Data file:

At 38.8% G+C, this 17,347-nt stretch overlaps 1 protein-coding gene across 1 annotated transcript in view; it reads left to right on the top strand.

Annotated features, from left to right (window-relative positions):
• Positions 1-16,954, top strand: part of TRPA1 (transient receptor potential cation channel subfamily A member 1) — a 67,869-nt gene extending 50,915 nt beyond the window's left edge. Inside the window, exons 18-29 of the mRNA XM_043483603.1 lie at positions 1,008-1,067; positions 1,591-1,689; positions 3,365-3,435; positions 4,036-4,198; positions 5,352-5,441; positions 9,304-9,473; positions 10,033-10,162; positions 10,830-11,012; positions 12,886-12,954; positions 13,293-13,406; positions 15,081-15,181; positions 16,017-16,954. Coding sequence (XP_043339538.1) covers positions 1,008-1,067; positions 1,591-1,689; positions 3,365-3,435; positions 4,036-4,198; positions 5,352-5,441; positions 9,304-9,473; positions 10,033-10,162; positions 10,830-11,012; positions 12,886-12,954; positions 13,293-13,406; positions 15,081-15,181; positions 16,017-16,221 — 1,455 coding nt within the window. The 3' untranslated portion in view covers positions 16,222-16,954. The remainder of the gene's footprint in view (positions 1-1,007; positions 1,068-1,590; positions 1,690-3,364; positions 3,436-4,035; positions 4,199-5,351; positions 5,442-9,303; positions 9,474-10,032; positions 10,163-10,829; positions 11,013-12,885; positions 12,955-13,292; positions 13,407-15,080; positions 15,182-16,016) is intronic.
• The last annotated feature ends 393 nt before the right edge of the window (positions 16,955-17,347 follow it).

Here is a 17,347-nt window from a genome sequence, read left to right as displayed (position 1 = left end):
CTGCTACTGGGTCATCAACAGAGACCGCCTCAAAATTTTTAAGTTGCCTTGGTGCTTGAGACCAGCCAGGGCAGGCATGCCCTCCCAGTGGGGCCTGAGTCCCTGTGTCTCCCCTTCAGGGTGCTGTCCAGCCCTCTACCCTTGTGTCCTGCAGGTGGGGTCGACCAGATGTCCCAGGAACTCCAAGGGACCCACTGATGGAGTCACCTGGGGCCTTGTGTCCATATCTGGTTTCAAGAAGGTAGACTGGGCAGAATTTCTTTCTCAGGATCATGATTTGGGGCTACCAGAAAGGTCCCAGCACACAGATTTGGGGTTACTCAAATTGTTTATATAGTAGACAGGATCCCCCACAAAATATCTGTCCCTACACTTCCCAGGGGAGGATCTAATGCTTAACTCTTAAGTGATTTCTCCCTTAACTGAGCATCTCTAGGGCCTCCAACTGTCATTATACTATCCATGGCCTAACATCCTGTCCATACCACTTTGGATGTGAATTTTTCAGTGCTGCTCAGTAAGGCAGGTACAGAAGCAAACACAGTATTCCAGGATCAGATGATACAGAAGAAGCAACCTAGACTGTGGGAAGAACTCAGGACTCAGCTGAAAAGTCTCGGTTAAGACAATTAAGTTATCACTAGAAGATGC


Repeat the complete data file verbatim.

At 38.8% G+C, this 17,347-nt stretch overlaps 1 protein-coding gene across 1 annotated transcript in view; it reads left to right on the top strand.

Annotated features, from left to right (window-relative positions):
• Positions 1-16,954, top strand: part of TRPA1 (transient receptor potential cation channel subfamily A member 1) — a 67,869-nt gene extending 50,915 nt beyond the window's left edge. Inside the window, exons 18-29 of the mRNA XM_043483603.1 lie at positions 1,008-1,067; positions 1,591-1,689; positions 3,365-3,435; positions 4,036-4,198; positions 5,352-5,441; positions 9,304-9,473; positions 10,033-10,162; positions 10,830-11,012; positions 12,886-12,954; positions 13,293-13,406; positions 15,081-15,181; positions 16,017-16,954. Coding sequence (XP_043339538.1) covers positions 1,008-1,067; positions 1,591-1,689; positions 3,365-3,435; positions 4,036-4,198; positions 5,352-5,441; positions 9,304-9,473; positions 10,033-10,162; positions 10,830-11,012; positions 12,886-12,954; positions 13,293-13,406; positions 15,081-15,181; positions 16,017-16,221 — 1,455 coding nt within the window. The 3' untranslated portion in view covers positions 16,222-16,954. The remainder of the gene's footprint in view (positions 1-1,007; positions 1,068-1,590; positions 1,690-3,364; positions 3,436-4,035; positions 4,199-5,351; positions 5,442-9,303; positions 9,474-10,032; positions 10,163-10,829; positions 11,013-12,885; positions 12,955-13,292; positions 13,407-15,080; positions 15,182-16,016) is intronic.
• The last annotated feature ends 393 nt before the right edge of the window (positions 16,955-17,347 follow it).

Here is a 17,347-nt window from a genome sequence, read left to right as displayed (position 1 = left end):
CTGCTACTGGGTCATCAACAGAGACCGCCTCAAAATTTTTAAGTTGCCTTGGTGCTTGAGACCAGCCAGGGCAGGCATGCCCTCCCAGTGGGGCCTGAGTCCCTGTGTCTCCCCTTCAGGGTGCTGTCCAGCCCTCTACCCTTGTGTCCTGCAGGTGGGGTCGACCAGATGTCCCAGGAACTCCAAGGGACCCACTGATGGAGTCACCTGGGGCCTTGTGTCCATATCTGGTTTCAAGAAGGTAGACTGGGCAGAATTTCTTTCTCAGGATCATGATTTGGGGCTACCAGAAAGGTCCCAGCACACAGATTTGGGGTTACTCAAATTGTTTATATAGTAGACAGGATCCCCCACAAAATATCTGTCCCTACACTTCCCAGGGGAGGATCTAATGCTTAACTCTTAAGTGATTTCTCCCTTAACTGAGCATCTCTAGGGCCTCCAACTGTCATTATACTATCCATGGCCTAACATCCTGTCCATACCACTTTGGATGTGAATTTTTCAGTGCTGCTCAGTAAGGCAGGTACAGAAGCAAACACAGTATTCCAGGATCAGATGATACAGAAGAAGCAACCTAGACTGTGGGAAGAACTCAGGACTCAGCTGAAAAGTCTCGGTTAAGACAATTAAGTTATCACTAGAAGATGC